Following the “sex” section (and the end of the 1970s), something of an intermezzo: MacLeod’s Don’t Stop Dreaming (2004), with its recording of a female aerobics instructor calling out encouragements over a late-20th-century dance track emitted from a pair of geodesic speakers placed before a forest photomural. After this, a larger, brighter room, what is in some respects a show within a show, and the only space wholly given to works from the collection (all works exhibited from the collection appear under the title “Cock & Bull”).
At first glance this room, with its witty placement of an Egon Schiele drawing (Female Nude, 1917), a gelatin print by photographer Raoul Hausmann (Derriere Forms, 1931) and another by August Sander alongside three 1930s Pablo Picasso etchings of a minotaur at a bacchanal, suggests a reprise of the “sex” section. However, it is the presence and relative proximity of Rodney Graham‘s Juddian Jokes and Their Effects on the Unconscious (1992) that draws the viewer inwards to confront more profound questions of sex—not as male pleasure but of male privilege. Indeed, if any pleasure should remain for this gender, it is more than diminished by what is—and what is not—going on at the centre of Hans Bellmer‘s etching The Undressing (1975).
The interior state of mind is further enhanced upon entering the “drugs” section. Here, MacLeod has placed Ken Lum‘s Untitled (Red Circle) (1986) before one of her more recent works, Albert Walker (2014), a fibreboard domestic display case that contains within its glassed-in cupboards 3-D prints of outsized marijuana buds whose variant is named after the notorious criminal (also the subject of a corner contextual presentation). As with her re-contextualization of Caro’s Bow, Untitled (Red Circle) is available in its more expanded form—this time to those who see it not as a local response to Michael Fried’s prescriptive reading of minimal sculpture (more absorbent, less theatrical), but as a pair of toking lips. Further works in this section include MacLeod’s photograph of a pensive (stoned?) young woman sitting on her haunches in a forest (Living in the Past, 1981–2009) and a thoroughly non-modern, diagonal, red-neon tube by Keith Sonnier (Untitled, 1969).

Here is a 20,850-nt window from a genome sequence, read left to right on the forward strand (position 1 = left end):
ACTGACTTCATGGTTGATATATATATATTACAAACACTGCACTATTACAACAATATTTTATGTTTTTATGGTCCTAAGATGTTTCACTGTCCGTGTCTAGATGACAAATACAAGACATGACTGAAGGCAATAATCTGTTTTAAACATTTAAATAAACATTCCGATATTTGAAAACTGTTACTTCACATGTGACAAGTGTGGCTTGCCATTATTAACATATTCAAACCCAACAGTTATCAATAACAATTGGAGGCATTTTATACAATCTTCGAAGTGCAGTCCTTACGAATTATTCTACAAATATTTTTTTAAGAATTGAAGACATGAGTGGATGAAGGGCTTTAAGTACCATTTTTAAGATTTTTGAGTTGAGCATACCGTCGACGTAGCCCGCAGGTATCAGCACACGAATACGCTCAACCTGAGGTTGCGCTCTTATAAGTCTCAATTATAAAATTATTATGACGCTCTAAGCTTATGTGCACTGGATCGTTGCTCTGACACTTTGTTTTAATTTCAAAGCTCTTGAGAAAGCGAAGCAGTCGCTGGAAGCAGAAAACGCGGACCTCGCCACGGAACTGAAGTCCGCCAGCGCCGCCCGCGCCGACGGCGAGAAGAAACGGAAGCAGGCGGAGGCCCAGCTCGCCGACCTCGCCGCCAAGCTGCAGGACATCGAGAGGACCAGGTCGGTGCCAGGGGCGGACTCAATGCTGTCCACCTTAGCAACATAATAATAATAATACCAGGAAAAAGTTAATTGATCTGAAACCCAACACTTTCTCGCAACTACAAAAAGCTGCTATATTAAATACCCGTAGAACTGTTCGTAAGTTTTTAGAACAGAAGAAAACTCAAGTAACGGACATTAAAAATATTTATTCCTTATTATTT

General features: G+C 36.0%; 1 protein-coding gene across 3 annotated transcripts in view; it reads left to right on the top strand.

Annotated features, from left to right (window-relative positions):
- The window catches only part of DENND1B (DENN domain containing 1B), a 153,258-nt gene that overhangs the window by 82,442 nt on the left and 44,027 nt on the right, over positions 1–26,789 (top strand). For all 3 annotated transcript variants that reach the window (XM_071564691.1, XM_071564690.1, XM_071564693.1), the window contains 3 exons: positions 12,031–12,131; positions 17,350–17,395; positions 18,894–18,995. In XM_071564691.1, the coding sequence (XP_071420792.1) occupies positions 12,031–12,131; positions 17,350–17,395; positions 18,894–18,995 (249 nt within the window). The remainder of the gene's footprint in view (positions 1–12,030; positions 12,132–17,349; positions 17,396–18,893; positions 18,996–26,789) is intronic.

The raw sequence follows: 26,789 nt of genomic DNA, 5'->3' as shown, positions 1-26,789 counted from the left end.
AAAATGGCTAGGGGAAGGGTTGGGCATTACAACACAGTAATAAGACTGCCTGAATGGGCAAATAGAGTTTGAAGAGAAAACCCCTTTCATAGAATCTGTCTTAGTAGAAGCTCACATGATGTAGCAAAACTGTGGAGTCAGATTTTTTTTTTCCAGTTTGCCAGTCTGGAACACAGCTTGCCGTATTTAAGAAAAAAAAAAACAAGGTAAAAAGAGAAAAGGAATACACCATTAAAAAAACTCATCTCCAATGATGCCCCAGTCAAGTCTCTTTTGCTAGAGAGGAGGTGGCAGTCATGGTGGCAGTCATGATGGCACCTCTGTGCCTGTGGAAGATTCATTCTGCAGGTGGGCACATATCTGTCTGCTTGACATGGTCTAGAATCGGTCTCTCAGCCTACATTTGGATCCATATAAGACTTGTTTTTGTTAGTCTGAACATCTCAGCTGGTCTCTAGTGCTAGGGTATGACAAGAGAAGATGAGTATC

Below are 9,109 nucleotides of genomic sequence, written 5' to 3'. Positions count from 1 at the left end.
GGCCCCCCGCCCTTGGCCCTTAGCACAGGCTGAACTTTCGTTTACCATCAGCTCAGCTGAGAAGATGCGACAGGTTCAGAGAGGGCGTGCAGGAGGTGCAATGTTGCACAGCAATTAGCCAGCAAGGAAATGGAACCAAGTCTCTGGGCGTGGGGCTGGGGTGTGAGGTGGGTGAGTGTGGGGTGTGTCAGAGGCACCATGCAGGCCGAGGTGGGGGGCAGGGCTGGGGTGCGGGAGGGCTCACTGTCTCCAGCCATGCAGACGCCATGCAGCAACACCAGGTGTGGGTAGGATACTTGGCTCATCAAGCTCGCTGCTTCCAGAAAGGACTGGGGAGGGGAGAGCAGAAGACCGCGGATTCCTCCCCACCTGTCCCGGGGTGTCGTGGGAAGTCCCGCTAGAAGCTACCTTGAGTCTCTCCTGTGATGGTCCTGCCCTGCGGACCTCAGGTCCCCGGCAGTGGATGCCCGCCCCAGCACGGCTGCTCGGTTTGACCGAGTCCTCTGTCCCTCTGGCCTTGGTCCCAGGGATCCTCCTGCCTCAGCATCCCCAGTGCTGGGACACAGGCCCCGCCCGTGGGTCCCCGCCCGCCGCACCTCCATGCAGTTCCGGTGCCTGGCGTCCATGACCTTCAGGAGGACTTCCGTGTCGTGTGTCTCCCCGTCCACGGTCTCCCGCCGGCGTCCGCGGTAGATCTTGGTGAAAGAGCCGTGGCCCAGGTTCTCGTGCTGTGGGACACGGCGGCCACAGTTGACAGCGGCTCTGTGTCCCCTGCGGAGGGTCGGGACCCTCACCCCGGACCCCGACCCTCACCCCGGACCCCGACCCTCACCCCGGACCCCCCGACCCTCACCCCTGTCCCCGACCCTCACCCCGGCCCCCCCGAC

As for what lies beyond these intelligent and playful sections, it is, like the neon line in Sonnier’s Untitled, all downhill from here. This is not to say that what remains of the exhibition is poorly made, selected or installed so much as these spaces suffer from an extraneous sameness that, perhaps because the institution needs to fill an unusable three-eighths of its second floor, detracts from the tighter, more thoughtful movements that precede them. In that sense, and to return to the earlier alcoholic typology, these swamp water spaces, which include old saws like Claes Oldenburg‘s Saw (Hard Version) (1969) and bonus tracks like MacLeod’s suddenly unfunny My Idea of Fun (1997), taste worse with each intoxicated sip.